More than 4.4 million tons of tuna are being hauled from the world's oceans each year – much of which ends up as sushi, which is becoming ever more popular as a cuisine. This level of depletion is now unsustainable and could lead to the extinction of tuna in the near future, unless urgent action is taken. About 60% of the global catch is obtained from the Pacific region, conducted mostly by so-called "distant water" fleets from as far afield as Europe. Other species including skipjack, yellowfin and bigeye tuna are also severely threatened.
Japan's announcement could be an important step towards restoring tuna populations worldwide. Another solution that offers some hope is the rapid growth of aquaculture, which may actually surpass wild catch harvests by 2026. In the longer term, it might be possible to eliminate fish kills entirely – this could be achieved using a combination of 3D printing and/or synthetic fish food that is artificially "grown" via tissue engineering. If this were to happen, fish populations could eventually be restored to their pre-industrial levels. Scientists have already been making progress in this area, demonstrating the first laboratory-grown hamburger last year.
A series of giant walls – stretching up to 100 miles along the U.S. "Tornado Alley" – could prevent such disasters from happening in the future, according to physicists.
A scene from Judge Dredd (1995). Hollywood Pictures / Buena Vista Pictures.
The idea is vaguely reminiscent of Mega City One, a fictional city-state in the Judge Dredd universe. The outer walls of Mega City One spanned vast distances – protecting residents from potential weather or environmental disasters outside.
Now researchers believe a structure of similar appearance and scale might become a reality in the not-too-distant future. Running from east to west, several 1,000 ft (300 m) high walls – in Kansas, Louisiana, North Dakota, Oklahoma and Texas – could dampen the effects of tornadoes. In the American Midwest, these violent weather events are caused by intensive encounters between northbound warm air flows and southbound colder air flows. By deploying "great walls" at a number of strategic locations (determined by computer modelling), it might be possible to disrupt the formation of twisters and prevent them from gaining momentum.
The concept has been put forth by Prof Rongjia Tao of Temple University, Philadelphia and was discussed this week at the American Physical Society in Denver. Tao claims the project would cost about $16bn (£9.6bn), but in the long term would save many billions of dollars more in terms of protecting buildings and infrastructure. It could prove an especially useful adaptation measure when considering the rapid increase in disasters from climate change. The Moore tornado that struck Oklahoma last year was among the costliest tornadoes in U.S. history (adjusted for inflation), with peak winds of 210 mph (340 km/h) causing $2bn in damage, killing 25 people and injuring 400 others. Some meteorologists estimated that the energy released by the storm was over 600 times greater than the atomic bomb dropped on Hiroshima.
As evidence for his theory, Professor Tao has cited the flat plains of China, which are broken up by east-west hill ranges. Despite being only a few hundred metres high, these have a dampening effect on air currents, with only three tornadoes occurring in the region last year, compared to 803 in the U.S.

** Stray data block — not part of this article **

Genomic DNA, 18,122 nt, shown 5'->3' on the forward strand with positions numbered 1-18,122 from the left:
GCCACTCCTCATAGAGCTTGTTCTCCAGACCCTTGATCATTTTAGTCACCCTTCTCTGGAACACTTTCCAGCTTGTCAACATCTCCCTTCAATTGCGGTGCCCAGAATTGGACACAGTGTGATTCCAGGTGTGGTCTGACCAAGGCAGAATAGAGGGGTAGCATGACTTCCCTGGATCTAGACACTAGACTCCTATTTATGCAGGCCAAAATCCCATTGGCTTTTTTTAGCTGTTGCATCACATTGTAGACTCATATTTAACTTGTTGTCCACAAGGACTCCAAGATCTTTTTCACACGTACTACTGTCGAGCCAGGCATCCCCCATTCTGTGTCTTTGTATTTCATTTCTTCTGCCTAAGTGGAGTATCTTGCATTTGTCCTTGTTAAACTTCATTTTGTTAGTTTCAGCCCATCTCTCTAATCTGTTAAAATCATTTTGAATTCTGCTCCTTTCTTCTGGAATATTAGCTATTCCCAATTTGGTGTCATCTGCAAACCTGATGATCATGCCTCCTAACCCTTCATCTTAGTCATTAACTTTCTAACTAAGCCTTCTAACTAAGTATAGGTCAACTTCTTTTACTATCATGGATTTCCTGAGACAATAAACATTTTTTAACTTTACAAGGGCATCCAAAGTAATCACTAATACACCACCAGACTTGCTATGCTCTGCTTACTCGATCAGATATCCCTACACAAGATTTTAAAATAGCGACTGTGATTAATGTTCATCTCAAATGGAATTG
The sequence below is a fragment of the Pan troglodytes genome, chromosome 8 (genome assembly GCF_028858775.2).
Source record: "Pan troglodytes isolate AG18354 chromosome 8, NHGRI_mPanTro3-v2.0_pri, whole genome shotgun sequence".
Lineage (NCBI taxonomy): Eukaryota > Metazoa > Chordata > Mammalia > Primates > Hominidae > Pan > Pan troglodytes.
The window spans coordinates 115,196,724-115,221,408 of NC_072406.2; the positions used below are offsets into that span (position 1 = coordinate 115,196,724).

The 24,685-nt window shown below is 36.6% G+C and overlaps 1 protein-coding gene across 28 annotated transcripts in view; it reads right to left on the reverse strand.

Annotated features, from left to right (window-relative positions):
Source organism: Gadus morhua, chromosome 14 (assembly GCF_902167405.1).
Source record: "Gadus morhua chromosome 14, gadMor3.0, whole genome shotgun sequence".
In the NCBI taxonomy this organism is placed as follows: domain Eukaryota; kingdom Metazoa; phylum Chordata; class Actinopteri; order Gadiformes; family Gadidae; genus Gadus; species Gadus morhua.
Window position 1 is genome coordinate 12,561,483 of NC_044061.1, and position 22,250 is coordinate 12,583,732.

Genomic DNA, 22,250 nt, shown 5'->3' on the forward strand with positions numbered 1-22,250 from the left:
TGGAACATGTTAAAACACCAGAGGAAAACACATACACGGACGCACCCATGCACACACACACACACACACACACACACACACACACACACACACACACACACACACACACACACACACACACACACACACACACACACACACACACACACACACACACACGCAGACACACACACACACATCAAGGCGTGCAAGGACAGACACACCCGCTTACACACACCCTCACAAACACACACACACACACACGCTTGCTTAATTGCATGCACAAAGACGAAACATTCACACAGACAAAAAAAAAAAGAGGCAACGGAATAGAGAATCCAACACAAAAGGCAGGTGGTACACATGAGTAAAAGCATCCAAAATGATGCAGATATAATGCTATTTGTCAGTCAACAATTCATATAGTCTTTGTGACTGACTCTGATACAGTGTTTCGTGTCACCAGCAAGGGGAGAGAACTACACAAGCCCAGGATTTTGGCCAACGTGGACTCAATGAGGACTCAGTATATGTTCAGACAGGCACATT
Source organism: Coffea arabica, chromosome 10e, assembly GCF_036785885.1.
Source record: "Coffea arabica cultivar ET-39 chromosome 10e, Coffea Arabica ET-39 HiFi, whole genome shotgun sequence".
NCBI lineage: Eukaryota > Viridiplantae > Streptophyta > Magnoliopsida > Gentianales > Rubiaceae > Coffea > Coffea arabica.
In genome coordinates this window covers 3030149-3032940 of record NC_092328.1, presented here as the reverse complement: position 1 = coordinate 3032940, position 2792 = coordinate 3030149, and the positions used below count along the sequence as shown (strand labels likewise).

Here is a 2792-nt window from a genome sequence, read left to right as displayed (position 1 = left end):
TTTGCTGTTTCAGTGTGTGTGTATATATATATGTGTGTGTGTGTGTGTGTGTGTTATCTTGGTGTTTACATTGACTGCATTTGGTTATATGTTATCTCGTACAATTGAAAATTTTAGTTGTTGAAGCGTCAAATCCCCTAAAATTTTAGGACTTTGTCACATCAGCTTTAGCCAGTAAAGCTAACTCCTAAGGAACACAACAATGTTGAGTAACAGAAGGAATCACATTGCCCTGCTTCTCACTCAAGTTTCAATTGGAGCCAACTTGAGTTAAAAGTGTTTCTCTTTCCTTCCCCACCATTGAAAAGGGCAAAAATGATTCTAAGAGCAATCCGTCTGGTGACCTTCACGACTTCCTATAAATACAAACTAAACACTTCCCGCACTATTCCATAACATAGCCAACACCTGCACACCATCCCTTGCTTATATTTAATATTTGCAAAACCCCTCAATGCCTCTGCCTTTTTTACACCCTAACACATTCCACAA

A similar effect is seen in parts of America, as Tao explains: "Washington County is a tornado hotspot. But just 60 miles (100 km) away is Gallatin County, where there is almost no risk. Why? Just look at the map – at Gallatin you have the Shawnee Hills."
Like the hills in China, these are only 200-250 m (650-820 ft) in height, but have a major influence on weather patterns. Computer models have already been demonstrated by Tao and his team. The next step is to build physical models for testing in wind tunnels. No government or environmental agencies have yet been contacted, but if this megaproject ever became a reality, he is confident it would be technically and financially viable. Rather than being eyesores – like the monolithic walls of Mega City One – they could also be designed in a visually attractive way.
"I spoke to some architects and they said it's possible," he added. "It would take a few years to finish the walls but we could build them in stages."
With self-sustaining gardens, this new eco-friendly skyscraper in Sri Lanka will give residents a sensation of ground-level living. The 46-storey tower is planned for completion in 2016.
Pictured here is Clear Point Residences, a new high-rise apartment complex in Kotte, Sri Lanka. The $100 million project – the first of its kind in the country – features an innovative design that is highly sustainable. This includes solar panels for electricity generation, planted facades, automated drip irrigation and water recycling systems.
These self-sustaining gardens provide cool and shady terraces, ensuring that no windows are exposed to direct sunlight, which therefore reduces the need for air conditioning units. They offer enhanced privacy and a tranquil environment that absorbs CO2, air and noise pollution. All of the apartments are cross-ventilated to provide further cooling. In addition to lowering energy consumption, the utility systems cut water usage from the grid by 45% – thanks to harvested rainwater, recycled bathroom water and on-site sewage treatment. Moreover, steps have been taken to allow the building to evolve in time with necessary additions from advancements in technology.